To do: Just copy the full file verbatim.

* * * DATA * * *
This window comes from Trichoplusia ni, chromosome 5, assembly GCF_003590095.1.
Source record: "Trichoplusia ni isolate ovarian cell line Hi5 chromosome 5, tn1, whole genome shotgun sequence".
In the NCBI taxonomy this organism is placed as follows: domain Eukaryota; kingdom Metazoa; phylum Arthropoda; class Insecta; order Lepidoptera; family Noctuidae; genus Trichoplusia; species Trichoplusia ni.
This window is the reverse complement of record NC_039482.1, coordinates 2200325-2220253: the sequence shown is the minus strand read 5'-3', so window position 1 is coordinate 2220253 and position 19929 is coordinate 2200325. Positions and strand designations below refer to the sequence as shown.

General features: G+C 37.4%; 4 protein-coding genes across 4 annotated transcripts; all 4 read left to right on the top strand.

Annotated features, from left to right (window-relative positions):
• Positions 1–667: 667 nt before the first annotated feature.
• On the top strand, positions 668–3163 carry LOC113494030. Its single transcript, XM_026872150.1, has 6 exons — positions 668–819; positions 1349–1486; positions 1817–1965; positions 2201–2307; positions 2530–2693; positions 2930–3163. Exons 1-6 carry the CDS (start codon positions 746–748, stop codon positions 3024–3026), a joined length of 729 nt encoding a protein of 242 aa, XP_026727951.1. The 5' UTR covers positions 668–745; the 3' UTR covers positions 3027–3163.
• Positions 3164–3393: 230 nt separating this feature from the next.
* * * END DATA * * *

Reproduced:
This window comes from Trichoplusia ni, chromosome 5, assembly GCF_003590095.1.
Source record: "Trichoplusia ni isolate ovarian cell line Hi5 chromosome 5, tn1, whole genome shotgun sequence".
In the NCBI taxonomy this organism is placed as follows: domain Eukaryota; kingdom Metazoa; phylum Arthropoda; class Insecta; order Lepidoptera; family Noctuidae; genus Trichoplusia; species Trichoplusia ni.
This window is the reverse complement of record NC_039482.1, coordinates 2200325-2220253: the sequence shown is the minus strand read 5'-3', so window position 1 is coordinate 2220253 and position 19929 is coordinate 2200325. Positions and strand designations below refer to the sequence as shown.

General features: G+C 37.4%; 4 protein-coding genes across 4 annotated transcripts; all 4 read left to right on the top strand.

Annotated features, from left to right (window-relative positions):
• Positions 1–667: 667 nt before the first annotated feature.
• On the top strand, positions 668–3163 carry LOC113494030. Its single transcript, XM_026872150.1, has 6 exons — positions 668–819; positions 1349–1486; positions 1817–1965; positions 2201–2307; positions 2530–2693; positions 2930–3163. Exons 1-6 carry the CDS (start codon positions 746–748, stop codon positions 3024–3026), a joined length of 729 nt encoding a protein of 242 aa, XP_026727951.1. The 5' UTR covers positions 668–745; the 3' UTR covers positions 3027–3163.
• Positions 3164–3393: 230 nt separating this feature from the next.